Choreographing for the ice is a totally different mindset. You’re constantly moving [on the ice]. You take one push and you’re suddenly accelerating. Most skaters are going seven to ten miles an hour or something like that. There’s constant acceleration. It’s dancing, but you are flying at the same time.
And then for drag, [choreography is] not always all about being dynamic, but you’re trying to draw attention to yourself. You’re trying to feel the spotlight. A lot of people tell me that they thought I choreographed a lot of my lip syncs [on RDR], and some of them were, but some were just working out a few moves in my hotel room the night before.
You made a video in 2020 [Chicago Drag Excellence, featuring many Chicago drag performers] and released it online after the season premiered in January of last year.
We have been in quarantine for so long, and the year prior was so difficult for Chicago drag. Nobody was working. Nobody was happy. Nobody was really doing much with their drag besides creating digital drag videos.
The video was an opportunity for us to all gather safely, laugh again, and to just feel like we were being fabulous all together. There were around 40 performers in the video, and everyone had a two-hour block, and it was a lot. I’m really proud of Chicago doing that.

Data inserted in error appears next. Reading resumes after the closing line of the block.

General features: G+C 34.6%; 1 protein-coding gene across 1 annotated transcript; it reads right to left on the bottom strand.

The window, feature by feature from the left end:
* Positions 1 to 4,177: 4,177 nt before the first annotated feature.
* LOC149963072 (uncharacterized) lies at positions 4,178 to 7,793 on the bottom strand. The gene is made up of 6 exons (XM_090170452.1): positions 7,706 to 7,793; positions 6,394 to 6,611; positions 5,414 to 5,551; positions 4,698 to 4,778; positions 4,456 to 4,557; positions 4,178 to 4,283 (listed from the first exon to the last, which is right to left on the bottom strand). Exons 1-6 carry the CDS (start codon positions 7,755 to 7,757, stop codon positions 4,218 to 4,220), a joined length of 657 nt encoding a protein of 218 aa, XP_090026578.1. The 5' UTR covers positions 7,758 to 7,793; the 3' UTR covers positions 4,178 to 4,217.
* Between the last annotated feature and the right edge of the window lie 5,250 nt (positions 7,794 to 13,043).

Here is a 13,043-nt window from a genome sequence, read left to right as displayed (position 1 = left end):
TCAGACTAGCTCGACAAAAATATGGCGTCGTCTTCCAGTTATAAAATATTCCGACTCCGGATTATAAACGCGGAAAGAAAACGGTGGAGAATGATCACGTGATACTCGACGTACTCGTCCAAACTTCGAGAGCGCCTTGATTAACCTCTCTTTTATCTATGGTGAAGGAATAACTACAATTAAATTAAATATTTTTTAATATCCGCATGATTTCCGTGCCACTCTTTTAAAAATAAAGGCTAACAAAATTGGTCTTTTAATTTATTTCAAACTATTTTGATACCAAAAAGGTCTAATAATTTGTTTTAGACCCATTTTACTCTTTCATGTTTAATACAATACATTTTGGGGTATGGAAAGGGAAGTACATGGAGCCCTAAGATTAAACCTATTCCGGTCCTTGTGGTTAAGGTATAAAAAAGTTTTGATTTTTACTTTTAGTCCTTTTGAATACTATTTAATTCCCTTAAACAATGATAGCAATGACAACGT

What would you tell a drag performer new to Chicago that they must do?
One thing that you should do if you come to Chicago or if you’re trying to get into the scene anywhere is find your people. You need people, you need your sense of community not only to share skills, share wigs, share costumes, all that stuff, but it’s the whole point of drag, in my opinion. Find your tribe and find the people that you click with and grow with them.
More information about Denali’s upcoming appearances and links to her social media can be found at denaliqueen.com.
Lakeside Pride Music Ensembles
Pride Bands Alliance
lgba2022.org and pridebands.org